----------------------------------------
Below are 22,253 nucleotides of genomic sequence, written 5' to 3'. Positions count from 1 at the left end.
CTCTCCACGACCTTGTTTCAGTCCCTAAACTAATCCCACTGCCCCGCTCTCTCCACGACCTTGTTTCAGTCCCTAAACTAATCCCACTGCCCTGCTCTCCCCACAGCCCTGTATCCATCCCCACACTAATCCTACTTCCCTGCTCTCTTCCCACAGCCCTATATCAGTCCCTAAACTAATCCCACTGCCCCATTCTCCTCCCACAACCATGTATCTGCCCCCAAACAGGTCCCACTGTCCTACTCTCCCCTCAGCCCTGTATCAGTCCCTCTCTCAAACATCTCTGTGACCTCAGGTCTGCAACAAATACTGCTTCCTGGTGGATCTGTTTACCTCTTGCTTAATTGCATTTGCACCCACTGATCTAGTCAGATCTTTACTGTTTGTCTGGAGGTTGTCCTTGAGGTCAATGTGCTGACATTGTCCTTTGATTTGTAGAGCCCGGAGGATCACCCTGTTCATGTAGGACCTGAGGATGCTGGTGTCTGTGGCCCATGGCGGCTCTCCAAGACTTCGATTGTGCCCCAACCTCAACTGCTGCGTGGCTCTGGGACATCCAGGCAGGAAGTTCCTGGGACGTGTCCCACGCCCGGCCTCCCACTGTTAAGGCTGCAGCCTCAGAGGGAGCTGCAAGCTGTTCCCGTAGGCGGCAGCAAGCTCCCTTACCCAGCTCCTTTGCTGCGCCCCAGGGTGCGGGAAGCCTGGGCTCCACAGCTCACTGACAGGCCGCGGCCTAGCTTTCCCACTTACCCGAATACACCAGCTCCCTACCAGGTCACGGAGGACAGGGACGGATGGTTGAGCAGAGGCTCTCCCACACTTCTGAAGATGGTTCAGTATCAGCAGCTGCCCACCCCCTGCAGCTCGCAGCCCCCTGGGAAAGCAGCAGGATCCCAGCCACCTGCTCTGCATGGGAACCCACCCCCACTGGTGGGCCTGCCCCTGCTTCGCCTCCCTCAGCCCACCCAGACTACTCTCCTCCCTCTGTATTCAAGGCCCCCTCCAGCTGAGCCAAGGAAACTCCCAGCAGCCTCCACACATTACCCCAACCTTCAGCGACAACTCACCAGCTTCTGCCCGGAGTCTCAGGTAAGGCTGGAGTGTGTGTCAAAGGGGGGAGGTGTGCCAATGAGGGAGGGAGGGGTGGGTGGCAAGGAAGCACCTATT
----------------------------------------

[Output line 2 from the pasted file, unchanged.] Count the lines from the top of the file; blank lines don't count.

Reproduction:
CTCTCCACGACCTTGTTTCAGTCCCTAAACTAATCCCACTGCCCCGCTCTCTCCACGACCTTGTTTCAGTCCCTAAACTAATCCCACTGCCCTGCTCTCCCCACAGCCCTGTATCCATCCCCACACTAATCCTACTTCCCTGCTCTCTTCCCACAGCCCTATATCAGTCCCTAAACTAATCCCACTGCCCCATTCTCCTCCCACAACCATGTATCTGCCCCCAAACAGGTCCCACTGTCCTACTCTCCCCTCAGCCCTGTATCAGTCCCTCTCTCAAACATCTCTGTGACCTCAGGTCTGCAACAAATACTGCTTCCTGGTGGATCTGTTTACCTCTTGCTTAATTGCATTTGCACCCACTGATCTAGTCAGATCTTTACTGTTTGTCTGGAGGTTGTCCTTGAGGTCAATGTGCTGACATTGTCCTTTGATTTGTAGAGCCCGGAGGATCACCCTGTTCATGTAGGACCTGAGGATGCTGGTGTCTGTGGCCCATGGCGGCTCTCCAAGACTTCGATTGTGCCCCAACCTCAACTGCTGCGTGGCTCTGGGACATCCAGGCAGGAAGTTCCTGGGACGTGTCCCACGCCCGGCCTCCCACTGTTAAGGCTGCAGCCTCAGAGGGAGCTGCAAGCTGTTCCCGTAGGCGGCAGCAAGCTCCCTTACCCAGCTCCTTTGCTGCGCCCCAGGGTGCGGGAAGCCTGGGCTCCACAGCTCACTGACAGGCCGCGGCCTAGCTTTCCCACTTACCCGAATACACCAGCTCCCTACCAGGTCACGGAGGACAGGGACGGATGGTTGAGCAGAGGCTCTCCCACACTTCTGAAGATGGTTCAGTATCAGCAGCTGCCCACCCCCTGCAGCTCGCAGCCCCCTGGGAAAGCAGCAGGATCCCAGCCACCTGCTCTGCATGGGAACCCACCCCCACTGGTGGGCCTGCCCCTGCTTCGCCTCCCTCAGCCCACCCAGACTACTCTCCTCCCTCTGTATTCAAGGCCCCCTCCAGCTGAGCCAAGGAAACTCCCAGCAGCCTCCACACATTACCCCAACCTTCAGCGACAACTCACCAGCTTCTGCCCGGAGTCTCAGGTAAGGCTGGAGTGTGTGTCAAAGGGGGGAGGTGTGCCAATGAGGGAGGGAGGGGTGGGTGGCAAGGAAGCACCTATT